First they encamped a half-block away.
Then, they moved closer, their flimsy mats and tattered blankets haphazardly covering them. Before blacking out from alcohol, they rock the block with merriment, obscenities and mutual contempt.
That is some nights. The scene changes nightly. Sometimes they don’t show up.
I live a half-block south of People’s Park and a cluster of dorms and student apartments housing a big chunk of the student demographic.
You could call it a student ghetto, although when I moved into this 67-unit monolith on Hillegass Avenue in 1980, I just needed a home — ghetto or not.
I identify with Dustin Hoffman, an “outside agitator,” in The Graduate and can trace my life in teaspoons from Caffe Mediterraneum, where I often sit at the Dustin Hoffman window-seat. A 1967 scene from “The Graduate,” shot in Caffe Med, looks down from a framed photo at my back as I have watched the passing student scene all these years.
Our building went into lockdown a few years ago after a female student was sexually assaulted outside. I wrote about it in the Berkeley Daily Planet in a long piece on campus sex crimes.
I described the terror in her eyes, shortly after the attack, just outside our gates. I didn’t see the attack. That’s when I first began to see my student homies under siege, but I never thought I’d see homeless at our gates.
But coming home from Caffe Med at 10 p.m. recently, what I had dreaded — but expected — occurred. But instead of a sleep-in, it was just a party of three who had descended the steps out front and hunkered down, their backs against our gate.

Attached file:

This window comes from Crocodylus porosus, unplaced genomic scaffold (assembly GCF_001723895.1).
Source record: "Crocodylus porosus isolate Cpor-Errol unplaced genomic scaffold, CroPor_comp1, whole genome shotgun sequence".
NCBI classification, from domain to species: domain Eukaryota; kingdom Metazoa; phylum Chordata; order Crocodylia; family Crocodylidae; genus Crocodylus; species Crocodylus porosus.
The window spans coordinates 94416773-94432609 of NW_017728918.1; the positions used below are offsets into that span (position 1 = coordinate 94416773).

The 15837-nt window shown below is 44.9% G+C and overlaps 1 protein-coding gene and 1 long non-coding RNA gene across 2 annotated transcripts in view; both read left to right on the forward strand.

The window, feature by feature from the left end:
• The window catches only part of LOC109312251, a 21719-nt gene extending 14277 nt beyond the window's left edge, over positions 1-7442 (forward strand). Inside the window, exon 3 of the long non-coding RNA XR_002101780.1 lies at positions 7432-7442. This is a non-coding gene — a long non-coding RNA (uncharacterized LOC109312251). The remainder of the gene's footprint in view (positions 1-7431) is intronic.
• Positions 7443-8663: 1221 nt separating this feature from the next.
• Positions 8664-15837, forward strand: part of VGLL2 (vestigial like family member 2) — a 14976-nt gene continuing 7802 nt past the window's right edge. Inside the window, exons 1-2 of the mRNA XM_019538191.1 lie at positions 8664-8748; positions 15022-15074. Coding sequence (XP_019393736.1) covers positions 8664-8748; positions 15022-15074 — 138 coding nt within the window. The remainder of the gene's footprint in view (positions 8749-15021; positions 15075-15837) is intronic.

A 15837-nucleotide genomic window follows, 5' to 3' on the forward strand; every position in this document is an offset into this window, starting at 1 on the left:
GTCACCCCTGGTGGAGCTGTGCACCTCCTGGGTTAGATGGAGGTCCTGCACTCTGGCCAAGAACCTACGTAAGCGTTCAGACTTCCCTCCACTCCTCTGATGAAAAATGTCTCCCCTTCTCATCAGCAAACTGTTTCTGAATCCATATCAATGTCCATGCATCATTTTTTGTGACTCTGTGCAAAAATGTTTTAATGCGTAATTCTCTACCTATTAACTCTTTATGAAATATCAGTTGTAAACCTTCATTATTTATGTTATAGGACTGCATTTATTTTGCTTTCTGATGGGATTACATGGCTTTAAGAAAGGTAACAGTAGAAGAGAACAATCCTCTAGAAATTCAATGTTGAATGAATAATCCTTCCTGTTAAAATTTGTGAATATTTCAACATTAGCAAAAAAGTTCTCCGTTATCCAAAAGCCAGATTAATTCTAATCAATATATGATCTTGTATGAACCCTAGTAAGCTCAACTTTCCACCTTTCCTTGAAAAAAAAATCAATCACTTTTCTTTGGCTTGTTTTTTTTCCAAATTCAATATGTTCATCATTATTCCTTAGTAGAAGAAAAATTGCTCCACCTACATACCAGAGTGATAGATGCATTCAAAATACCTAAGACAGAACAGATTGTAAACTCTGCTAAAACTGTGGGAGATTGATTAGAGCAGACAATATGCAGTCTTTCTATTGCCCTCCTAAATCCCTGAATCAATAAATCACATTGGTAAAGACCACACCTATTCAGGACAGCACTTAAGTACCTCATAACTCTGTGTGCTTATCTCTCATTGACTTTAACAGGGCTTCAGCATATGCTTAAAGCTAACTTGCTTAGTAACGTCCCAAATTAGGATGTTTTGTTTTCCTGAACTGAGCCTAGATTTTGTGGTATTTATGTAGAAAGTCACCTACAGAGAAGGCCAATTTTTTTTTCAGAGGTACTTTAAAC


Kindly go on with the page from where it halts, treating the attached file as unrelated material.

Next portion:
All they wanted was to blow a little weed and consume a few brewskis. I fought the urge to return later, to see what had become of the party or to find out whether students in units facing the street had complained. My unit does not face the street.
You see, I was homeless in the late 1970s and have these apartment-invasion dreams in which my nest is violated, usually by marauders who make off with my swag.
Sometimes, when I ruminate on my conflict of interests, I recall “Bartleby the Scrivener,” Melville’s 1853 novella of homelessness on Wall Street, in which the narrator’s male copyist refuses to work but takes up residence in a cubicle in the law office where he had once worked.
Our building’s manager, a hardworking immigrant, has always despised the homeless. He thinks they are just lazy. His opinions are locked down, like his building.
It wouldn’t help to confess to him that I was once one of the so-called bums he despises. Some of the street kids call themselves street tramps.
Meanwhile, the blithering street-dorm down the street moves closer, like a sea swallowing a life-boat.
One day soon, drunken crazies — my former comrades — will arrive at my doorstep to bed down.